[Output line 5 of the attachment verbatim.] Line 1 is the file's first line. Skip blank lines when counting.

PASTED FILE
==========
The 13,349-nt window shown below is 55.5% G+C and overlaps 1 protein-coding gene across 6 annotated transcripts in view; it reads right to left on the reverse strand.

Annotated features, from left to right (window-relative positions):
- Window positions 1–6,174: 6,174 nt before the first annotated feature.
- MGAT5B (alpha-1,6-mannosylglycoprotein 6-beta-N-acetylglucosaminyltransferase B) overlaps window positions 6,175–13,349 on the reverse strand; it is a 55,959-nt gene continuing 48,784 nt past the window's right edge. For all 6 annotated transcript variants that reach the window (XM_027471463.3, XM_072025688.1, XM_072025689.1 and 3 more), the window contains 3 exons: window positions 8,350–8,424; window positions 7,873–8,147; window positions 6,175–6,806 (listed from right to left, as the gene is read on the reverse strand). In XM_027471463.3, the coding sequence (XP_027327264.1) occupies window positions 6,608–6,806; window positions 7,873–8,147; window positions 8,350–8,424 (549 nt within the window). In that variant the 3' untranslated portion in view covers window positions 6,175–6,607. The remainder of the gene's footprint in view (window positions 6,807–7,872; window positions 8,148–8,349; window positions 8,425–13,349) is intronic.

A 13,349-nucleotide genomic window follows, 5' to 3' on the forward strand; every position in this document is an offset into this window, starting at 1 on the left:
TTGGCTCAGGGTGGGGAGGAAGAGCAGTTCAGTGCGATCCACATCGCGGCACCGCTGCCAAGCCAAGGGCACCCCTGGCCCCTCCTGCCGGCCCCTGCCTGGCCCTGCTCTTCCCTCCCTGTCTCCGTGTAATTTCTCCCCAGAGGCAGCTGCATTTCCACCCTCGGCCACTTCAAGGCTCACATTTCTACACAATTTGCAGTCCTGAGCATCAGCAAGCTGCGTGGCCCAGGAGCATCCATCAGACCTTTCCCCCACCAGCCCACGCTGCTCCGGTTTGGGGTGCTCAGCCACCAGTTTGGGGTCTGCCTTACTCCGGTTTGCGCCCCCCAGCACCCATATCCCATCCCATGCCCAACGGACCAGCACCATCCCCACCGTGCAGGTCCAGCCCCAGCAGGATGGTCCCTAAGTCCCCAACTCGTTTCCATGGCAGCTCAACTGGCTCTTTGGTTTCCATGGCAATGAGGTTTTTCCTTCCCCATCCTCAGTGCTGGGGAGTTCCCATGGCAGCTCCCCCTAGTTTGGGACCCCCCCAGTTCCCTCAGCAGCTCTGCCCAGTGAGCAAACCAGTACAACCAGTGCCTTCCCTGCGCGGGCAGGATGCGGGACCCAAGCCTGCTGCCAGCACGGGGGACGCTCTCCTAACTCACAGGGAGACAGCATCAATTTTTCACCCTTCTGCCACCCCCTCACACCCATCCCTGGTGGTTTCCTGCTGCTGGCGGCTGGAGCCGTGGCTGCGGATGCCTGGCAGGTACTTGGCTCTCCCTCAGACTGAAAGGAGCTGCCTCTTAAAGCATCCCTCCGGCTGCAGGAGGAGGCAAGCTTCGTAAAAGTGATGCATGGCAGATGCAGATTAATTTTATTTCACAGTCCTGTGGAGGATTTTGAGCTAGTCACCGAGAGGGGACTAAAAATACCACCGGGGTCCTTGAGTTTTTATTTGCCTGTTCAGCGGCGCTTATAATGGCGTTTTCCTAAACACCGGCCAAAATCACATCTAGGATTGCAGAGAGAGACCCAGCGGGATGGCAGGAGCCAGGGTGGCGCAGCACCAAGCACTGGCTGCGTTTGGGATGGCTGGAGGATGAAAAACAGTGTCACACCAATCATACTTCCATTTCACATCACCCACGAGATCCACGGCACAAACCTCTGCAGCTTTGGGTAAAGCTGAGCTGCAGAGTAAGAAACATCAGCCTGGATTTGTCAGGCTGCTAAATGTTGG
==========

A 13,349-nucleotide genomic window follows, 5' to 3' on the forward strand; every position in this document is an offset into this window, starting at 1 on the left: